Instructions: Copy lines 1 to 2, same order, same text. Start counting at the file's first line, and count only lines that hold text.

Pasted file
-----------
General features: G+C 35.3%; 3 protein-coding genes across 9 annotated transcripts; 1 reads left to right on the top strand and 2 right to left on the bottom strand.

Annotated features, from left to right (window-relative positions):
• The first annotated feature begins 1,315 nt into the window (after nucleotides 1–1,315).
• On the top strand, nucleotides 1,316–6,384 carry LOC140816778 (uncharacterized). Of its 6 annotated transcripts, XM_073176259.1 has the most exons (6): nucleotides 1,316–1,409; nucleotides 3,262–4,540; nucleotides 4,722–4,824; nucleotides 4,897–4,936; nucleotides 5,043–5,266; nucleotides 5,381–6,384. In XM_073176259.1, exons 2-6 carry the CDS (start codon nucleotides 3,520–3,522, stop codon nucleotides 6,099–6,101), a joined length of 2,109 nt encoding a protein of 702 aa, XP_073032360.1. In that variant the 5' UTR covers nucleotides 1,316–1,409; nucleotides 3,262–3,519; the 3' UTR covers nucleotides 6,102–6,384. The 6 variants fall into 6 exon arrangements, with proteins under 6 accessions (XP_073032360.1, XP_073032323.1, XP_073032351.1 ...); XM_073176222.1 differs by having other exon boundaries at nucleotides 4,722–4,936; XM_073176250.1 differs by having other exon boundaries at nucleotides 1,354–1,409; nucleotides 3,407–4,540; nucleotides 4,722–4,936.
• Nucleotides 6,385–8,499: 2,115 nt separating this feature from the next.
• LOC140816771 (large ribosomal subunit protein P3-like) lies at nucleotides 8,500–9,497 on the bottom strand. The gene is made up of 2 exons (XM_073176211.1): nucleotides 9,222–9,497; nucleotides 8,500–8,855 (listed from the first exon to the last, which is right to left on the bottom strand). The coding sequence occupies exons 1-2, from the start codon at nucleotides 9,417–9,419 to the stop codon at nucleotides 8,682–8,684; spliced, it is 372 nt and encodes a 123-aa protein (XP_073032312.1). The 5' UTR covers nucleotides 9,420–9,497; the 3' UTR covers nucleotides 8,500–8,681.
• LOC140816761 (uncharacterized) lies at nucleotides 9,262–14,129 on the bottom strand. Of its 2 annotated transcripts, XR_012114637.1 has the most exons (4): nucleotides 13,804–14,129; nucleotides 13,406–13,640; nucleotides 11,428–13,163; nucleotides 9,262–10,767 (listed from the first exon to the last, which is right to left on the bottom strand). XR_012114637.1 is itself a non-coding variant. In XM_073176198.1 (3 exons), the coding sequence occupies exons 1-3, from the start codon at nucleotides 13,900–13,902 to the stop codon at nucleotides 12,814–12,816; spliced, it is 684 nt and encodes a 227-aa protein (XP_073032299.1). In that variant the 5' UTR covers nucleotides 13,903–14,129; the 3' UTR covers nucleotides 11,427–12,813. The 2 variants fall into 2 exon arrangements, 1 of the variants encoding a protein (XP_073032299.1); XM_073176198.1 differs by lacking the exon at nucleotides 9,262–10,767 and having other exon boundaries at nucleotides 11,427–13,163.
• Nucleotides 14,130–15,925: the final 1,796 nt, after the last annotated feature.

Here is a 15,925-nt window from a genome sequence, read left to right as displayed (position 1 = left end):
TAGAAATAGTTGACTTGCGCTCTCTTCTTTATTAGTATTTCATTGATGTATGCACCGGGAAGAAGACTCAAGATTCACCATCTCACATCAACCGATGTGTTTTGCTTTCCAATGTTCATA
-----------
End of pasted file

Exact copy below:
General features: G+C 35.3%; 3 protein-coding genes across 9 annotated transcripts; 1 reads left to right on the top strand and 2 right to left on the bottom strand.

Annotated features, from left to right (window-relative positions):